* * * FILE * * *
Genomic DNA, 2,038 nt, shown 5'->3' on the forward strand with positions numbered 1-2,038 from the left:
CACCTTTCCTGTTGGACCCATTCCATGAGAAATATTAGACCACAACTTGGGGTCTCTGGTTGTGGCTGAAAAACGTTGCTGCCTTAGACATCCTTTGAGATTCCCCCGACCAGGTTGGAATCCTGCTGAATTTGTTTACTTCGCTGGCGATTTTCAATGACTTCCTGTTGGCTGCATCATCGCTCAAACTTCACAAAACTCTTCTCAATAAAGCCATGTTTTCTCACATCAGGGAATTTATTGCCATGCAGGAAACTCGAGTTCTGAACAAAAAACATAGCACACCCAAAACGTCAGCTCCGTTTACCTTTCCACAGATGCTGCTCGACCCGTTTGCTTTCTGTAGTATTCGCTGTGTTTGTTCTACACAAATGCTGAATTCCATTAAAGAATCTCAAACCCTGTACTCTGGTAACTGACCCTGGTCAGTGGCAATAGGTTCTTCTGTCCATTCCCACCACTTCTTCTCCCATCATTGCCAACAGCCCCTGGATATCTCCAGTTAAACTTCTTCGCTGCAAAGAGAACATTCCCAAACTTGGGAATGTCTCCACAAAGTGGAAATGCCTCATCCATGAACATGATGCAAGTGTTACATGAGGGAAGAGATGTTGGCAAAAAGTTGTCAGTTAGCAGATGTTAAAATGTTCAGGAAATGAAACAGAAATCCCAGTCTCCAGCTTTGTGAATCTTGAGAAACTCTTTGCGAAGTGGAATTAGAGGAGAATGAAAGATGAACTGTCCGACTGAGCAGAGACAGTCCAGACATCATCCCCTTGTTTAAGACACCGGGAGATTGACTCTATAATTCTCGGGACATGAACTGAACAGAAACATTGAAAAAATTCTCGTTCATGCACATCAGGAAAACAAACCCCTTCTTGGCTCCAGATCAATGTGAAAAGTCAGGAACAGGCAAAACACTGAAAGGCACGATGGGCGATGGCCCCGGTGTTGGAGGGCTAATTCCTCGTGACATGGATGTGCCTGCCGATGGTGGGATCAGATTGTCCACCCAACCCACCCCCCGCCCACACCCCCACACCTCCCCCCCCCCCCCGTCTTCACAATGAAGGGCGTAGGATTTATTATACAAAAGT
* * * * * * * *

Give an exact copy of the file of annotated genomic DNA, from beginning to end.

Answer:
Genomic DNA, 2,038 nt, shown 5'->3' on the forward strand with positions numbered 1-2,038 from the left:
CACCTTTCCTGTTGGACCCATTCCATGAGAAATATTAGACCACAACTTGGGGTCTCTGGTTGTGGCTGAAAAACGTTGCTGCCTTAGACATCCTTTGAGATTCCCCCGACCAGGTTGGAATCCTGCTGAATTTGTTTACTTCGCTGGCGATTTTCAATGACTTCCTGTTGGCTGCATCATCGCTCAAACTTCACAAAACTCTTCTCAATAAAGCCATGTTTTCTCACATCAGGGAATTTATTGCCATGCAGGAAACTCGAGTTCTGAACAAAAAACATAGCACACCCAAAACGTCAGCTCCGTTTACCTTTCCACAGATGCTGCTCGACCCGTTTGCTTTCTGTAGTATTCGCTGTGTTTGTTCTACACAAATGCTGAATTCCATTAAAGAATCTCAAACCCTGTACTCTGGTAACTGACCCTGGTCAGTGGCAATAGGTTCTTCTGTCCATTCCCACCACTTCTTCTCCCATCATTGCCAACAGCCCCTGGATATCTCCAGTTAAACTTCTTCGCTGCAAAGAGAACATTCCCAAACTTGGGAATGTCTCCACAAAGTGGAAATGCCTCATCCATGAACATGATGCAAGTGTTACATGAGGGAAGAGATGTTGGCAAAAAGTTGTCAGTTAGCAGATGTTAAAATGTTCAGGAAATGAAACAGAAATCCCAGTCTCCAGCTTTGTGAATCTTGAGAAACTCTTTGCGAAGTGGAATTAGAGGAGAATGAAAGATGAACTGTCCGACTGAGCAGAGACAGTCCAGACATCATCCCCTTGTTTAAGACACCGGGAGATTGACTCTATAATTCTCGGGACATGAACTGAACAGAAACATTGAAAAAATTCTCGTTCATGCACATCAGGAAAACAAACCCCTTCTTGGCTCCAGATCAATGTGAAAAGTCAGGAACAGGCAAAACACTGAAAGGCACGATGGGCGATGGCCCCGGTGTTGGAGGGCTAATTCCTCGTGACATGGATGTGCCTGCCGATGGTGGGATCAGATTGTCCACCCAACCCACCCCCCGCCCACACCCCCACACCTCCCCCCCCCCCCCGTCTTCACAATGAAGGGCGTAGGATTTATTATACAAAAGT